Arroyo's promise goes unfulfilled
President Arroyo took office in the Philippines with ambitious plans to increase revenues, curb corruption and cut the state deficit. But after two years in office little has been achieved on these fronts. Now pessimistic country analysts are making worrying comparisons between Asia's busiest sovereign borrower and Argentina.
AN ANALYST AT a US investment bank is cutting about the Philippines government. "They have no credibility," she says. "They are so bad that I can't even bring myself to listen to them any more. And my clients are losing faith."
Unfortunately for the Philippines, this is not a lone renegade voice condemning the performance of president Gloria Macapagal Arroyo's administration. It's a view echoed by many. The head of global markets at another bank with pan-Asia coverage says: "On paper the players look technically very impressive, and they give the best Powerpoint presentations, but they continually fail to deliver. Their credibility is severely stretched."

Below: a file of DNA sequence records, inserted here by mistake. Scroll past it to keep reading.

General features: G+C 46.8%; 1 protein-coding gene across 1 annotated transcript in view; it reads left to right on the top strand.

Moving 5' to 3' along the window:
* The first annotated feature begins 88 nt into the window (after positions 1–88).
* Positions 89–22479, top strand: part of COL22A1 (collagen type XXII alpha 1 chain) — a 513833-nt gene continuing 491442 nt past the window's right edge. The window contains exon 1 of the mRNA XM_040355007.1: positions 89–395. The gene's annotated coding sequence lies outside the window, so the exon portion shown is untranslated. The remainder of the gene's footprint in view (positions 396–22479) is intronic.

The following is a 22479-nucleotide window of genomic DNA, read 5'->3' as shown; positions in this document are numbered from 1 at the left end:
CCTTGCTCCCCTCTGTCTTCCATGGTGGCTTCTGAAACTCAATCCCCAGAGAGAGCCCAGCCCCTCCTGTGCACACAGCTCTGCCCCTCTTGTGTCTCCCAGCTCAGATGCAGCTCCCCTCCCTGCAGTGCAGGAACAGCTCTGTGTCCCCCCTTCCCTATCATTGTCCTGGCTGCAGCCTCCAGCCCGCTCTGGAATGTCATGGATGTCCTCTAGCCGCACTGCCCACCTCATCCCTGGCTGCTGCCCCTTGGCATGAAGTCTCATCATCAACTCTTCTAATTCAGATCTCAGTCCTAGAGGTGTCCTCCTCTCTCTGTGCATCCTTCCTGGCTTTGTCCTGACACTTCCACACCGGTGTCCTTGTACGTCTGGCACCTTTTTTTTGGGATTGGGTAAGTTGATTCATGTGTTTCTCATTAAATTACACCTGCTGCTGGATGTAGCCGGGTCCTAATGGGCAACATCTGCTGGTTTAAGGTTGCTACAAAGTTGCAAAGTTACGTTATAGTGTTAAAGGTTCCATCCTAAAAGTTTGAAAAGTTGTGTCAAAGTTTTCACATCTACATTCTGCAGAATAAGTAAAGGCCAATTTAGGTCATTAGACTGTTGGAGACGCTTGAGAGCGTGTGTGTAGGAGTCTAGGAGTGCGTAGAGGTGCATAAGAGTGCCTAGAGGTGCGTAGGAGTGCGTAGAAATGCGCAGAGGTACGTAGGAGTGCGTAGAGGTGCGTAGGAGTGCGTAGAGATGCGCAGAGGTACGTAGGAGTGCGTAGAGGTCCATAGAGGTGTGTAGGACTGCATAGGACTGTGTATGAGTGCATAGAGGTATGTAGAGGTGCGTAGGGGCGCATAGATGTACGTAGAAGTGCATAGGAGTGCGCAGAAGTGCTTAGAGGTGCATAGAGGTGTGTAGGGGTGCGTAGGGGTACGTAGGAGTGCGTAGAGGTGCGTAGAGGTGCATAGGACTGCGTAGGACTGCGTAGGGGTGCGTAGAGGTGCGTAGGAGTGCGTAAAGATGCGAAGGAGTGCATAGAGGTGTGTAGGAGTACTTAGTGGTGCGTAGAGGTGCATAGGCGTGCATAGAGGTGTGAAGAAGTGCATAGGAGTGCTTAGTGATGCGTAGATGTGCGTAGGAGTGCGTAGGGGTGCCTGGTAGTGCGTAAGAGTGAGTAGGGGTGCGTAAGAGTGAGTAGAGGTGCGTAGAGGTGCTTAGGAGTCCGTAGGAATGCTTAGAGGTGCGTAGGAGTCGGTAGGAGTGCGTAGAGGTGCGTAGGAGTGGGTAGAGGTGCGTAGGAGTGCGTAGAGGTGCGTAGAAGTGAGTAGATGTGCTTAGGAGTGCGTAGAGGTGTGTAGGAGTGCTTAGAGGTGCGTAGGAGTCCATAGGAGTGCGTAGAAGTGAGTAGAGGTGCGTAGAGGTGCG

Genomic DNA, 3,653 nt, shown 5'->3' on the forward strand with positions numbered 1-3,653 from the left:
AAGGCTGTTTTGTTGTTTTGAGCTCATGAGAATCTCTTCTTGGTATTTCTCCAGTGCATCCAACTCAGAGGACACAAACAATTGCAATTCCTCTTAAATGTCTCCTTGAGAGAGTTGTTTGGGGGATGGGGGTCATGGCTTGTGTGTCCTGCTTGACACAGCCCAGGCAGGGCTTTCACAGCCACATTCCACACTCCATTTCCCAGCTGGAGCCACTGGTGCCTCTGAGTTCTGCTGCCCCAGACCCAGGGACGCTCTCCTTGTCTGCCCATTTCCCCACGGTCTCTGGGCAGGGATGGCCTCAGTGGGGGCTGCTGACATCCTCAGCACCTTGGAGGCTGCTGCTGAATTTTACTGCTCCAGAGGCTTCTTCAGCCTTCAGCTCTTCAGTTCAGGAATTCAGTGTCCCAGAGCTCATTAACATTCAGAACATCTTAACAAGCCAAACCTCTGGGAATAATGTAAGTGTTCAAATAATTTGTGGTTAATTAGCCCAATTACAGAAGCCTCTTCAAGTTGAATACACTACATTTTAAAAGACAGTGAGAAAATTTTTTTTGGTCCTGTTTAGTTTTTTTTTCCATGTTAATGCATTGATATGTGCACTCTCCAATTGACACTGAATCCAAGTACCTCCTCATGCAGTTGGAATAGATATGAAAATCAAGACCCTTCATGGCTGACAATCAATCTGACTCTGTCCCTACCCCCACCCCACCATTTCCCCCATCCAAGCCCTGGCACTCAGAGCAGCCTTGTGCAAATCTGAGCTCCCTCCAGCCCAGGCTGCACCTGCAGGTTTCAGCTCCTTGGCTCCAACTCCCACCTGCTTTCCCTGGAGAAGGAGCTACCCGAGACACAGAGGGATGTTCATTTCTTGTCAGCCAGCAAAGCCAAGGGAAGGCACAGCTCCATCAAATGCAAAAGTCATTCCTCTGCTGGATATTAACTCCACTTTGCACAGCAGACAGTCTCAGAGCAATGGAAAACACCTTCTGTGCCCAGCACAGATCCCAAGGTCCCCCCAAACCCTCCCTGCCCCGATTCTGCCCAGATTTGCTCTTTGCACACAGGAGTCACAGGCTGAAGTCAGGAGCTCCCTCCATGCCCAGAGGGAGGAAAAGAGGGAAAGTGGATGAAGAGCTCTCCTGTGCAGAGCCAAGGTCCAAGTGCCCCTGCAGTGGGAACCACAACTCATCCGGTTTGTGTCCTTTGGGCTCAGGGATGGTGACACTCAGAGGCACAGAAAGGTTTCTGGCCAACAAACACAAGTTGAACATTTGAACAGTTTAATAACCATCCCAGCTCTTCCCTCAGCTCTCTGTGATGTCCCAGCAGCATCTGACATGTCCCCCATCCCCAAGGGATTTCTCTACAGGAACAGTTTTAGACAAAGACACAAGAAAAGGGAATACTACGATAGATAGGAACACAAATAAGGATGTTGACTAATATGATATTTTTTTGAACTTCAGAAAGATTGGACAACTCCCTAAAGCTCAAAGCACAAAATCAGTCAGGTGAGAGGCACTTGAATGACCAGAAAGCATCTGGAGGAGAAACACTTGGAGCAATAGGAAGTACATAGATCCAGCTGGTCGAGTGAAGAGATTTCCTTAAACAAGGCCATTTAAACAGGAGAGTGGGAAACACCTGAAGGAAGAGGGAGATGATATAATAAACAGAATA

In just two years, the goodwill and support that Arroyo and her band of technocrats claimed when she stepped into the shoes of the disgraced Joseph Estrada have been frittered away. Her plans to stamp out corruption, increase tax revenues, rein in a stampeding budget deficit, privatize state assets and tackle poverty are in tatters. "There's a real danger that Arroyo's legacy will just consist of a boulevard named after her father on a piece of reclaimed land," says a disheartened banker in Metro-Manila.
For all Arroyo's efforts, corruption is still endemic.